According to BoxOfficeMojo.com, it might be even worse than it looks: around 60% of Frankstein‘s gross is attributable to 3D ticket sales. However, according to The Hollywood Reporter it’s not that bad because Frankstein‘s distributor, Lionsgate, only covered the marketing costs and a very minuscule portion of the budget. Still, thank Katniss they’ve got Hunger Games because after Frankstein and Ender’s Game they’re have two high profile duds in a row.
7. American Hustle
- Weekend Gross=$7 million
- Total Gross to Date=$127 million
- Budget=$40 million
Foreign: Currently, its total foreign gross is $35.3 million from limited release which now adds up to a worldwide total of $162.4 million.
Within days, American Hustle will have passed David O. Russell’s Silver Linings Playbook ($135 million) to become the highest domestic grossing film of his career. Hustle has been the rare Hollywood film as of late to gather an all-star cast (Christian Bale, Bradley Cooper, Amy Adams, Jennifer Lawrence, Jeremy Renner), and turn into a box office winner. 2013 was littered with the corpses of films who couldn’t pull that off (Runner, Runner, The Counselor, Out of the Furnace, etc.).
8. The Wolf of Wall Street
- Weekend Gross=$5.4 million
- Total Gross to Date=$98.4 million
- Budget=$100 million
Foreign: Currently, its total foreign gross is $77 million which now adds up to a worldwide total of $175.5 million.
This is a 3-hour film featuring people we like (Leonardo DiCaprio, Jonah Hill) doing horrible, hedonistic stuff, yet it continues to be among the big box office winners of the late December releases. It’s also had some huge openings overseas as of late, and will cross the $100 million at home in a couple of days.
9. August: Osage County
- Weekend Gross=$5.04 million
- Total Gross to Date=$26.5 million
- Budget=They’re Not Telling
Foreign: Currently, its total foreign gross is $8.9 million from very limited release which now adds up to a worldwide total of $35.4 million.
Audiences continue turning out for Osage County, which features Meryl Streep delivering a now Oscar-nominated performance Vulture recently described as being so big you can practically see it from space.
10. Devil’s Due
- Weekend Gross=$2.7 million
- Total Gross to Date=$12.8 million
- Budget=$7 million
Foreign: Currently, its total foreign gross is $5.8 million from limited release which now adds up to a worldwide total of $18.7 million.
It’s the second weekend of a horror film. You know what that means – it’s time for a game of HOW-FAR-DID-IT-DROP?
That’s around on par with what Paranormal Activity: The Marked Ones did earlier this January. It’s not rocket science – make the horror movie on the cheap, market it at the right time of the year, get a big opening weekend, and bada bing, bada boom your profit margin will be astronomical. The problem is what happens if your opening weekend kind of sucks. Well, that’s Devil’s Due which will probably be gone from theaters soon, destined to either be completely forgotten or someday found and cultishly adored on home video.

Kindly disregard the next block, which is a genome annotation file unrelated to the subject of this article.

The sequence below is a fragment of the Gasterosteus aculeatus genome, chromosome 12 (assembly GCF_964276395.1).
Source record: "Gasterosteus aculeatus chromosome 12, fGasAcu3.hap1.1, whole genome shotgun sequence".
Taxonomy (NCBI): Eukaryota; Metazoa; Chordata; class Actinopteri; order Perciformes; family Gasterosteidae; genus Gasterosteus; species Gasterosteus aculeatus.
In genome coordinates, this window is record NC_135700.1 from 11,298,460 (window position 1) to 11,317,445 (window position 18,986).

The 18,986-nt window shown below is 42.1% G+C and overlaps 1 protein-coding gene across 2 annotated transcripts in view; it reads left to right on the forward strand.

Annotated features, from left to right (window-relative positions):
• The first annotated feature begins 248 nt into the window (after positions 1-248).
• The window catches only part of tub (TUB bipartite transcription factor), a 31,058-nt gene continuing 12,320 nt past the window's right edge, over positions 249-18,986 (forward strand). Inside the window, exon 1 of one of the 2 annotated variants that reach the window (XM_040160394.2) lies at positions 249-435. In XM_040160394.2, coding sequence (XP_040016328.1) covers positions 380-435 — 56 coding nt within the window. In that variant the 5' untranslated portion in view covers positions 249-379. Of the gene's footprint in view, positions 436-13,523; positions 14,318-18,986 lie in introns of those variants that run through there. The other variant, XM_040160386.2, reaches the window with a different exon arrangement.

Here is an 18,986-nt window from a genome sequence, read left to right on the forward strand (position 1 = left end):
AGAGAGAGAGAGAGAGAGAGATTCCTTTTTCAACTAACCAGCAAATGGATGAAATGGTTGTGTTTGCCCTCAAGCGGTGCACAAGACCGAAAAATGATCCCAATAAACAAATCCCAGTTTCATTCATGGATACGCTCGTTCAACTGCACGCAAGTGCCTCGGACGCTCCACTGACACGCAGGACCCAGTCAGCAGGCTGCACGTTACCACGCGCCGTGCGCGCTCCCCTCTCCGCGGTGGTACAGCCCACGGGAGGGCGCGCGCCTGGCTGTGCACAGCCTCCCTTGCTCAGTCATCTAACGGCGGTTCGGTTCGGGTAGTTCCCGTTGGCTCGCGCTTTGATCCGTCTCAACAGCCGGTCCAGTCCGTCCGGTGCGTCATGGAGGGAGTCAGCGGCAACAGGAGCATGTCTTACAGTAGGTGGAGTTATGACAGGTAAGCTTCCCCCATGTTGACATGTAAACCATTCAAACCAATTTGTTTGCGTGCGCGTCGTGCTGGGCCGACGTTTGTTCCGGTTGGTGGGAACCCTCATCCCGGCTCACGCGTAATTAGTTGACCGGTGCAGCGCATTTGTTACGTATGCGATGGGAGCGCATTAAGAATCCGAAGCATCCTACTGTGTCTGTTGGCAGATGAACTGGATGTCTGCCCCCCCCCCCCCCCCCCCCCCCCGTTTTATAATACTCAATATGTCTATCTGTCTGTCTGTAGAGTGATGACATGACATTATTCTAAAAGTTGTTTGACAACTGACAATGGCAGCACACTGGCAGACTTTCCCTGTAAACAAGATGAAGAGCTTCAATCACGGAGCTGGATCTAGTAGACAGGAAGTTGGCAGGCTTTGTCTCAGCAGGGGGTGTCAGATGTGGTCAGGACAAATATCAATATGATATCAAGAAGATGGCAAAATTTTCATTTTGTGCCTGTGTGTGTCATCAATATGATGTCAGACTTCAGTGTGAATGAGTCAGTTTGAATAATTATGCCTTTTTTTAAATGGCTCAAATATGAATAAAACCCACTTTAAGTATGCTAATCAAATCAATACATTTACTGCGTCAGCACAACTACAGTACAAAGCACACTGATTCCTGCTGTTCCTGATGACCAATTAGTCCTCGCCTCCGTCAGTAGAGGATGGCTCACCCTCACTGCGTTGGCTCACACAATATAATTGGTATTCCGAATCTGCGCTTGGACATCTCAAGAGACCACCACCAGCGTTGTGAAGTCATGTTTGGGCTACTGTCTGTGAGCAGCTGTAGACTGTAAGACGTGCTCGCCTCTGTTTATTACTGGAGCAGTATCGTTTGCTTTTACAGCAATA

What Happened Outside of the Top 10?
Who Fell Out of the Top 10?: Her (#10 to #11).
Who Won the Race of Awards-Contenders?: Isn’t this hilarious – this year’s best picture race at the Oscars is too close to call, especially after the Producers Guild couldn’t decide and gave it to both Gravity and 12 Years a Slave in a tie. Well, the same thing kind of just happened at the box office. Dallas Buyers Club (not considered a serious Best Picture contender, though), Gravity, and 12 Years a Slave have all been re-released, Buyers Club actually receiving its first nationwide release. How much did they each make this weekend? That’s right – the tied with $2 million a piece. Buyers Club‘s domestic total is now up to $20.4 million, Gravity‘s is $261.2 million, and 12 Years has $43.5 million.
What’s Up Next?: A relatively quiet weekend featuring a new guys-being-guys romantic comedy That Awkward Moment starring Michael B. Jordan and Zac Efron, and director Jason Reitman’s (Juno, Up in the Air) would-be awards contender Labor Day getting dumped in January with little fanfare and rather tepid critical acclaim, even if Kate Winslet is her reliably solid self in it. Both come out on Friday (1/31).
NOTE: The above box office figures were updated 1/28/2014 to reflect the actual totals as opposed to estimated totals. The major change? Wolf of Wall Street actually finished 8th instead of 9th, as previously estimated.